“If you’re in your bedroom, you could mosh or something, unless your mom gets mad at you,” Beach Bunny’s Lili Trifilio tells an empty room.
Rather than front row fans, she’s speaking to a camera. On the other side of the screen are the same fans, glued to the concert streaming live from Chicago’s Lincoln Hall.
Everyone’s got a prime view here and the virtual distance marks a new normal — at least for now.
Operational costs like rent are the most pressing concern for small venues with no revenue coming in. With reopening plans remain tenuous amidst the pandemic, independent venues are forced to adapt in this new sink-or-swim landscape.
For Lincoln Hall, that means producing a show that fans are still willing to pay for — a forty-five minute set by Beach Bunny in a venue, occupied only by a skeleton crew, as a part of their STAGED series.
“This is our attempt in bringing the concert experience back to the stage and back to fans,” says Shane Bradley, Promotions Director for Lincoln Hall.
“It’s super different than a bedroom stream, it’s not pre-recorded, there’s no static cameras. These are live performances shot like a Scorsese documentary streaming to fans all around the world. We want this to be something that actually adds value to the show for the artists.”
Ticket sales are split 50/50 between Lincoln Hall and the artist. Lincoln Hall uses their half to keep the lights on and also directs a portion to the Chicago Independent Venue League (CIVL), which aims to help independent music venues through financial assistance and political action.
“The fact is we’re not going to survive this on our own, and I don’t know anybody that can, unless you have corporate backing,” says Varun Kataria, proprietor of Brooklyn’s The Sultan Room and Turk’s Inn.
“Even if you’re A1 operator, you don’t build the kind of reserves that allow you to withstand a year of no income,” he adds.
Passionate concert-goers at the original Turk’s Inn (Hayward, WI), Kataria and his business partner, Tyler Erickson, knew they wanted to continue its legacy as a center for community and music.
After Kataria’s law degree and Erickson’s time as a musician, the pair reopened the shuttered establishment right in the middle of Bushwick’s bustling nightlife, working full-time to host intimate concerts, performances, and parties, often with local artists.
Launched in late March, the club’s eponymous “Sultan Room Sessions” has hosted artists in an attempt to reconnect musicians and fans after weeks — now months — of self-isolation.
But with the pandemic halting venue operations, Kataria wonders about the long-term effects.
As online concerts and live streams grow more popular, they could conceivably become a permanent fixture in the music industry, especially if small venues in densely-populated areas are some of the last places to reopen.
“I don’t think it’s crazy to imagine a world where we throw a show here and then we have a streaming component that goes along with it,” says Bradley, “I think this is cool because it offers this new lane for people to get involved and to make our community bigger and make artists more money.”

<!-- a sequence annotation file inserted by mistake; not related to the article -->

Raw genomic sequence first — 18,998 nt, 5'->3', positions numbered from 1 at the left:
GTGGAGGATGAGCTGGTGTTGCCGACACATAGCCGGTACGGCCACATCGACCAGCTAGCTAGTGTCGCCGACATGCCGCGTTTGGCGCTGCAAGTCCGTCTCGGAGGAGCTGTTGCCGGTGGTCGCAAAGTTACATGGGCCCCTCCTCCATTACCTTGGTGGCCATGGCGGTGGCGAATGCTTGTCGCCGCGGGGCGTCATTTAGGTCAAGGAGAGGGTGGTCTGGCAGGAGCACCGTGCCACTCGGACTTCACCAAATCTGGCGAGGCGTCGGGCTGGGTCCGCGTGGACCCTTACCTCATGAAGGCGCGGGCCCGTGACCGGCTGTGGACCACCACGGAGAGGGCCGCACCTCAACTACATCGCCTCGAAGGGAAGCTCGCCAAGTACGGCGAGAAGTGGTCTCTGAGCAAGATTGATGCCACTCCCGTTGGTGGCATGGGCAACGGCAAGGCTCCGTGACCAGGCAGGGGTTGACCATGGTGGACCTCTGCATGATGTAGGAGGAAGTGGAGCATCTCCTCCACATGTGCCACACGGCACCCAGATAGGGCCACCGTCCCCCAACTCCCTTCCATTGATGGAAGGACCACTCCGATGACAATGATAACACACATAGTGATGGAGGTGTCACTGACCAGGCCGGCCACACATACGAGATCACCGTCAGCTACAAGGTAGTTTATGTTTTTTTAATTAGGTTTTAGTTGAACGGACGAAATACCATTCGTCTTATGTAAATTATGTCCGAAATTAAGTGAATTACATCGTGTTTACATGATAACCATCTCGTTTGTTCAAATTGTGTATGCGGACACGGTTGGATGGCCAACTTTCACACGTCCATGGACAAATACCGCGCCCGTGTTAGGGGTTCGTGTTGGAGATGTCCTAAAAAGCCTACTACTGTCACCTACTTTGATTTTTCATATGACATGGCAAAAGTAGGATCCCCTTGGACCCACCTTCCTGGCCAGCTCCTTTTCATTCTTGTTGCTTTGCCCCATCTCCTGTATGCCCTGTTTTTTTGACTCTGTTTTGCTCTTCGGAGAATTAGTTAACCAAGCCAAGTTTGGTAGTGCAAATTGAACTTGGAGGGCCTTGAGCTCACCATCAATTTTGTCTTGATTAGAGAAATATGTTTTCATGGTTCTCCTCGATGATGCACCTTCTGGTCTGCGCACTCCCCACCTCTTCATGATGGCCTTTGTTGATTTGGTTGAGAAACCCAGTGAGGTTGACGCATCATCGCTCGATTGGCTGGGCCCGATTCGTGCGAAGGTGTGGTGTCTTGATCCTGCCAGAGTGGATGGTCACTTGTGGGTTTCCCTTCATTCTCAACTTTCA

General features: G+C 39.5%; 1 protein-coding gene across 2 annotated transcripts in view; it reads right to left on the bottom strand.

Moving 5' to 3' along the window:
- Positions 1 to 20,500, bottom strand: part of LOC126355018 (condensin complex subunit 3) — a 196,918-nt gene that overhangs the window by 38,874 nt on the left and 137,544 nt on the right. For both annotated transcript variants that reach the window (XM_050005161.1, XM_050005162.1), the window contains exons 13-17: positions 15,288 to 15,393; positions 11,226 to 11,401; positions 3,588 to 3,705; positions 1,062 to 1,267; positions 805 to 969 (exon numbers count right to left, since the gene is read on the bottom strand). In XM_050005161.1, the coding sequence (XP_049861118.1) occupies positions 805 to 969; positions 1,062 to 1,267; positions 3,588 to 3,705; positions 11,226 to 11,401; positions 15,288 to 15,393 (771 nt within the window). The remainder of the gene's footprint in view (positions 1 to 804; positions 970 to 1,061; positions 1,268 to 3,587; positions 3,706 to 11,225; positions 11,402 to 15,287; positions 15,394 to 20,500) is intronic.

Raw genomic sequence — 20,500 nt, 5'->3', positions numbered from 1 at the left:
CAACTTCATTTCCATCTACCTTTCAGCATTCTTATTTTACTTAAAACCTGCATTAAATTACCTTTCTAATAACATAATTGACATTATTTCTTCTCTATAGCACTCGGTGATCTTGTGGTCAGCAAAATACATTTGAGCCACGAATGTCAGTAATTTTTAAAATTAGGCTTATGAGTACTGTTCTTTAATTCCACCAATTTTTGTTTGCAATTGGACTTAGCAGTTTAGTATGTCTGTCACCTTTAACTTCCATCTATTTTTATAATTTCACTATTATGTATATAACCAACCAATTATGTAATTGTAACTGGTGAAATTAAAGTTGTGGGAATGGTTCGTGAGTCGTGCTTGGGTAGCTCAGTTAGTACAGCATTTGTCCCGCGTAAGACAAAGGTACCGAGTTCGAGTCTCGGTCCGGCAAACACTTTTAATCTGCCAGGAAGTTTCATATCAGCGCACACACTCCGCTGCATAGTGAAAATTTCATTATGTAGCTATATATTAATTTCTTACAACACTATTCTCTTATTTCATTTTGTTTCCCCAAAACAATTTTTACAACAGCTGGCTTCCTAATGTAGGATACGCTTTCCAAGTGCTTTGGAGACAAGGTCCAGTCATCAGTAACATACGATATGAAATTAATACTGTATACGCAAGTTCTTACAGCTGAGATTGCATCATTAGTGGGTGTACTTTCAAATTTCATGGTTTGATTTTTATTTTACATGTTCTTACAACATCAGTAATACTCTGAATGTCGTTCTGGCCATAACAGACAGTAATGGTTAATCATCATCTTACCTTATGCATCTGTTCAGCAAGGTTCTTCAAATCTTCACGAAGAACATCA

Though enthusiastic about Sultan Room Sessions becoming a recurring program, Kataria doesn’t necessarily see charging fans for livestreams as the best way forward.
“If the cover charge became a deterrent for somebody, I would see that as a failure,” he says. Instead, the Sultan Room solicits pay-what-you-can for both the venue and musicians.
“People have been incredibly generous,” he says. “I think they sort of see it as a good thing.” While not a permanent fix, donations can help while more comprehensive measures are planned and put into action. “I don’t think it’s impossible to successfully charge for these kinds of things, but I think we as a venue are not there yet,” Kataria explains.
Moving forward, there won’t be a one-size-fits-all approach for venues or artists.
As a workable model for live performance begins to materialize in real time, navigating this path will require dexterity, patience, and the full use of resources at an artist’s disposal.
“This is a really good time to build up your audiences on social media,” advises Bradley, who’s previously worked at talent agencies before pivoting to venue and show promotion.
“Be creative and use that space to make something great. Obviously [musicians] need to be able to have somewhat of a draw to be able to sell tickets in this virtual medium, but that would be the same issue you face as a young artist regardless of whether or not Covid is around.”
Getting to know venue managers and taking an active part in your local scene or DIY community is often the key to getting stage time, especially as venues try harder to keep these ecosystems alive and thriving. “We like to work with artists that we love, so that doesn’t need to be a huge artist,” says Bradley.
For lesser-known musicians looking to get on a venue’s virtual lineup: Participate in venue-hosted events and fundraisers and keep releasing music.
“Now is still a good time to find great music, and there are great releases that are happening,” says Bradley. “I know that some people are freaked out about putting releases out during all of this, but I think there’s still merit in it; you can still grow your audiences and still make a lot of progress.”